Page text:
Jharkhand Mukti Morcha

From Wikipedia, the free encyclopedia
Jharkhand Mukti Morcha
Founder Binod Bihari Mahato
Founded 1972
Headquarters Bariatu Road, Ranchi-834008
Youth wing Jharkhand Chuhatra Yuva Morcha
Ideology Regionalism
Political position Centre-right
ECI Status State Party[1]

NDA (up to 2013)

UPA (Only 2014)
Seats in Lok Sabha
2 / 545
Seats in Rajya Sabha
1 / 245
Election symbol
Indian Election Symbol Bow And Arrow.png

Jharkhand Mukti Morcha (JMM) (translation: Jharkhand Liberation Front) is a state political party in the Indian state of Jharkhand. It has two seats in the 15th Lok Sabha. Shibu Soren is the president of the JMM. JMM is also an influential political party in the neighbouring Indian states of Odisha and West Bengal.

The party was officially created on the birthday of Birsa Munda, the 19th century tribal warrior of Jharkhand, who fought against the British rule in present-day Jharkhand.[2] The State of Jharkhand also came into existence on Birsa Munda's birthday in 2000.[3]

100% of their MP's who contested in 2009 elections were candidates with pending criminal cases in their name.[4][5][better source needed]


For almost six decades the movement for formation of Jharkhand from Bihar had been changing colour and strategy to gain a foothold. The Jharkhand Party grew politically stronger but the commissions examining the demands for a separate Jharkhand State rejected these demands every time. Despite the reports of these commissions deciding against them, the Jharkhand Party never lost sight of its ultimate target: a separate state of Jharkhand. Till 1962 Jharkhand Party won between 23-32 seats in the Bihar Legislative Assembly. Post 1962 the Jharkhand Party aligned with Indin National Congress and Jaipal Singh became a minister in Vinodanand Jha's government in Bihar. With this, the demand for the Tribal Homeland was put on hold for nearly a decade.

At the 4th General Election held in 1967 the party had a very poor showing with only eight Assembly seats. The party soon split into several splinter groups each claiming to be the genuine Jharkhand Party. These were - the Jharkhand Party led by N.E. Horo, the Jharkhand Party led by Naren, All India Jharkhand Party led by Bagun Sumroi, the Hul Jharkhand Party led by Justin Richard which further fragmented and came to be called the Bihar Progressive Hul Jharkhand Party and it was led by Shibu Soren.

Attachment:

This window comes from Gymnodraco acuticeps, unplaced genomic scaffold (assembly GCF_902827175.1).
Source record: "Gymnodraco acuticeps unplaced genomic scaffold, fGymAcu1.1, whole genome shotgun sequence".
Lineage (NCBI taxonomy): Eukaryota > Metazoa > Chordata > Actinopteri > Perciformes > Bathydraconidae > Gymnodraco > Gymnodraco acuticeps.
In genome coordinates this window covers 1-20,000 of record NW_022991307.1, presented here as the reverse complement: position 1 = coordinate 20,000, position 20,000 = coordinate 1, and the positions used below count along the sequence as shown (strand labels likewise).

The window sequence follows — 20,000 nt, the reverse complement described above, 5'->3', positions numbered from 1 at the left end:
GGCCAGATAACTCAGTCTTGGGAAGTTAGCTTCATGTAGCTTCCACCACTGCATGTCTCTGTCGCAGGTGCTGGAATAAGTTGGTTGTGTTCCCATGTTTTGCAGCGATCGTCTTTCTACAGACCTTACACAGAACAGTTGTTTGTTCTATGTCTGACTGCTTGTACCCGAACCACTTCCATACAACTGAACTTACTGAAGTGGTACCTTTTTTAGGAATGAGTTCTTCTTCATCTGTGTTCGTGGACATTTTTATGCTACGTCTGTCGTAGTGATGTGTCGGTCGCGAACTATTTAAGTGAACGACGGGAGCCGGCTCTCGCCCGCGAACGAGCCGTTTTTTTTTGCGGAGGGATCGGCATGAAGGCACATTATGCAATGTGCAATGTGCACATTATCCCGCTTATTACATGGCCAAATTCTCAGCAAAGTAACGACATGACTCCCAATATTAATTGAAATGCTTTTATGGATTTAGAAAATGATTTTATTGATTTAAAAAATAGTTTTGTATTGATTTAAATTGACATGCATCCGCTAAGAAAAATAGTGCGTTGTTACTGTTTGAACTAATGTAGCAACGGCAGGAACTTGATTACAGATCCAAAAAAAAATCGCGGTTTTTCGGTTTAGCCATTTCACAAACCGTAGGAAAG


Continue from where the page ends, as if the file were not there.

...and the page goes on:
Santhal leader Shri Shibu Soren founded the ‘Sonat Santhali Samaj’ in 1969. The movement was infused with a new radicalism when Shibu Soren formed the Jharkhand Mukti Morcha (JMM) in league with the Marxist co-ordination Committee in 1972 with the help of Shri Binod Bihari Mahto, the leader of ‘Shivajee Samaj’. The party was officially created on the birthday of Birsa Munda, the 19th century tribal warrior of Jharkhand, who fought against the British rule in present-day Jharkhand.[6]

On 4 February 1973 Shri Binod Bihari Mahto became president and Shri Shibu Soren as General Secretary of the party. The prominent party leaders at that time were: Comrade A. K. Roy (Party Secretary-Society of Industrial and Coal Laborers), late Martin Nirmal Mahto (prominent Trade Union Movement leader), late Tek Lal Mahto among others.

Early years

In its early years, the JMM under Soren's leadership brought industrial and mining workers who were mainly non-tribals belonging to the Dalit and Backward communities such as Surdis, Doms, Dusadh and Kurmi-Mahtos into its fold. However Soren's association with the late congress M.P. Gyanranjan brought him close to the then Prime Minister of India, Indira Gandhi in New Delhi. He won the Dumka Lok Sabha seat in 1972. Irked by Soren's association with the Indian National Congress, a few of the younger members of the JMM banded together in Jamshedpur and set up the All Jharkhand Students Union (AJSU). This did not affect the growth of the JMM in the Indian general election, 1991 where the JMM won six seats.